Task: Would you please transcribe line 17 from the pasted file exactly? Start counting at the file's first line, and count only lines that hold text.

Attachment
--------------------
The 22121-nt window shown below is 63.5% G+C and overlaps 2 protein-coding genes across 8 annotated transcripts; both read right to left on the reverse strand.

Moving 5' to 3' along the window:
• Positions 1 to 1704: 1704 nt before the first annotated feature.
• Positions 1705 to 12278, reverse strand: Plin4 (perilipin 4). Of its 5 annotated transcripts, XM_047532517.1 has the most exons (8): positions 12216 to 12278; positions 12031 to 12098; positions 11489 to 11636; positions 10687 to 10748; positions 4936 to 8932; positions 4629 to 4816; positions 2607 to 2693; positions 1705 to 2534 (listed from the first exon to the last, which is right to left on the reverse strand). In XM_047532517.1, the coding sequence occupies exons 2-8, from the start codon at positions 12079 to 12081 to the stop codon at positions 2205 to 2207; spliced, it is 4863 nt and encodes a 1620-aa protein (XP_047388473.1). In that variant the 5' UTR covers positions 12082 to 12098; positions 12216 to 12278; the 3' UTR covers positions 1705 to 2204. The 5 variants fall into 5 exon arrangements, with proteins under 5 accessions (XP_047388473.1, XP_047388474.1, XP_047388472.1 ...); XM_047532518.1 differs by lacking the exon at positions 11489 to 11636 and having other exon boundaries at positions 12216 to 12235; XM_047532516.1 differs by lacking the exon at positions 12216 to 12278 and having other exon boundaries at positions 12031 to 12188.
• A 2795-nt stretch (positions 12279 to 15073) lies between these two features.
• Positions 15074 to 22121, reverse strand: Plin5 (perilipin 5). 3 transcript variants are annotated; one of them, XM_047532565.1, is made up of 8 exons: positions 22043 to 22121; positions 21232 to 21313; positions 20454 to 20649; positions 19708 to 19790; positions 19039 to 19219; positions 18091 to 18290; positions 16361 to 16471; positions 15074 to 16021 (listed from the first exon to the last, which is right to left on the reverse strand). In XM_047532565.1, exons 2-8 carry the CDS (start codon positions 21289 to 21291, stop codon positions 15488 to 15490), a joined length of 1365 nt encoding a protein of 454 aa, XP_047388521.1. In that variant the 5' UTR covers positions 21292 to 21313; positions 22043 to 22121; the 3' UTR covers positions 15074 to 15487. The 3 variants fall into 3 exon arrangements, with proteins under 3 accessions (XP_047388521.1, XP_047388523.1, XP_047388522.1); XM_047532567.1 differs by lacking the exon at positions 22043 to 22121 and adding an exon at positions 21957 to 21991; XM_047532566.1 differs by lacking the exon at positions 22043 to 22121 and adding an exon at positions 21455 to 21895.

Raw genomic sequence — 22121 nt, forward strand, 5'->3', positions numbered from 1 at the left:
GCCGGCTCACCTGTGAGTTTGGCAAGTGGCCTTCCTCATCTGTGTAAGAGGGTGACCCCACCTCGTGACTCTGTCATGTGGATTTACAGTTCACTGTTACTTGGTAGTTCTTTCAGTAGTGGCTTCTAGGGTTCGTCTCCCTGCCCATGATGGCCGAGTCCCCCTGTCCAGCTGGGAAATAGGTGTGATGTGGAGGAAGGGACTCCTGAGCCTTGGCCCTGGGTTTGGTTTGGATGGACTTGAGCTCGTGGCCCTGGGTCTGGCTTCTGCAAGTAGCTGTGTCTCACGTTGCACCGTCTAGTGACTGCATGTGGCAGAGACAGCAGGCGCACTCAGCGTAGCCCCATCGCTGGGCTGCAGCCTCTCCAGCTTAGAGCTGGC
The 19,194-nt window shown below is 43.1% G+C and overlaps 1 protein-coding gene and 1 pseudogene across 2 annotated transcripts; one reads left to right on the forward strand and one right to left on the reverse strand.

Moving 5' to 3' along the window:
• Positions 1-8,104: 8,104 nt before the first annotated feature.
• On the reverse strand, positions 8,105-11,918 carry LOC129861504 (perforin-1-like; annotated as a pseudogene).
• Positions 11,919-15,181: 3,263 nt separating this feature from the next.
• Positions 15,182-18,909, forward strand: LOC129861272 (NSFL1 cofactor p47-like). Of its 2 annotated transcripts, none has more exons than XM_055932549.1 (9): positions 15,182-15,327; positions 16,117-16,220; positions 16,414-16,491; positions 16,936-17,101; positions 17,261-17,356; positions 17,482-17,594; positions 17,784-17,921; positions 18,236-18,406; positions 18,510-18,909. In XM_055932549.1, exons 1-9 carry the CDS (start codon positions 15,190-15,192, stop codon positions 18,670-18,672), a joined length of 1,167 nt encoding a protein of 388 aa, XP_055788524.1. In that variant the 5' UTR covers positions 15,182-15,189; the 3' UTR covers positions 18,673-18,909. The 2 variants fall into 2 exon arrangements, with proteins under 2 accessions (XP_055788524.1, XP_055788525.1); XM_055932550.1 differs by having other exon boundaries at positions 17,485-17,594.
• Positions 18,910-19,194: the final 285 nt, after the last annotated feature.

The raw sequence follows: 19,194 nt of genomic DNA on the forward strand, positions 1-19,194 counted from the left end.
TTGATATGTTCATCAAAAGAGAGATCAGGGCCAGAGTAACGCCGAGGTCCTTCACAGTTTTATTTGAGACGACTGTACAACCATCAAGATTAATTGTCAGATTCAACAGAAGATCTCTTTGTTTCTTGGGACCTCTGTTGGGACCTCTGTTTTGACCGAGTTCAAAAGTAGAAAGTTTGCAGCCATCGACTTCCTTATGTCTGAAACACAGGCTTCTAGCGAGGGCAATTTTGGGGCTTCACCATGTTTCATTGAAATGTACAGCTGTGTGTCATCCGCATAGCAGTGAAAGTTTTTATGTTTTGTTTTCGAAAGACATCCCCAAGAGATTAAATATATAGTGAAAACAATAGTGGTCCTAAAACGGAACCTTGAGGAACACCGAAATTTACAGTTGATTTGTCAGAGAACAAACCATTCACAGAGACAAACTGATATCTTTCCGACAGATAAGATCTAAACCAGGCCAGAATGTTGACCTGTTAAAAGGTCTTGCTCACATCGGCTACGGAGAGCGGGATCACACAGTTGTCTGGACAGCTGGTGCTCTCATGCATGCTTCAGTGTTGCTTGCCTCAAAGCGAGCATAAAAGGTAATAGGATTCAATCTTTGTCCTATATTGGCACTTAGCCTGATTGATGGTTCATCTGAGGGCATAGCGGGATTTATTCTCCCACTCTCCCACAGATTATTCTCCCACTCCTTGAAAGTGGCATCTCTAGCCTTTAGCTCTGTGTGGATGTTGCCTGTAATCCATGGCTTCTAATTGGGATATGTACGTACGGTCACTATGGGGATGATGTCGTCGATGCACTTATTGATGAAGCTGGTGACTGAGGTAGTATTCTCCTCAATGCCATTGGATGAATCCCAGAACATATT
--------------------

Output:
TTGATATGTTCATCAAAAGAGAGATCAGGGCCAGAGTAACGCCGAGGTCCTTCACAGTTTTATTTGAGACGACTGTACAACCATCAAGATTAATTGTCAGATTCAACAGAAGATCTCTTTGTTTCTTGGGACCTCTGTTGGGACCTCTGTTTTGACCGAGTTCAAAAGTAGAAAGTTTGCAGCCATCGACTTCCTTATGTCTGAAACACAGGCTTCTAGCGAGGGCAATTTTGGGGCTTCACCATGTTTCATTGAAATGTACAGCTGTGTGTCATCCGCATAGCAGTGAAAGTTTTTATGTTTTGTTTTCGAAAGACATCCCCAAGAGATTAAATATATAGTGAAAACAATAGTGGTCCTAAAACGGAACCTTGAGGAACACCGAAATTTACAGTTGATTTGTCAGAGAACAAACCATTCACAGAGACAAACTGATATCTTTCCGACAGATAAGATCTAAACCAGGCCAGAATGTTGACCTGTTAAAAGGTCTTGCTCACATCGGCTACGGAGAGCGGGATCACACAGTTGTCTGGACAGCTGGTGCTCTCATGCATGCTTCAGTGTTGCTTGCCTCAAAGCGAGCATAAAAGGTAATAGGATTCAATCTTTGTCCTATATTGGCACTTAGCCTGATTGATGGTTCATCTGAGGGCATAGCGGGATTTATTCTCCCACTCTCCCACAGATTATTCTCCCACTCCTTGAAAGTGGCATCTCTAGCCTTTAGCTCTGTGTGGATGTTGCCTGTAATCCATGGCTTCTAATTGGGATATGTACGTACGGTCACTATGGGGATGATGTCGTCGATGCACTTATTGATGAAGCTGGTGACTGAGGTAGTATTCTCCTCAATGCCATTGGATGAATCCCAGAACATATT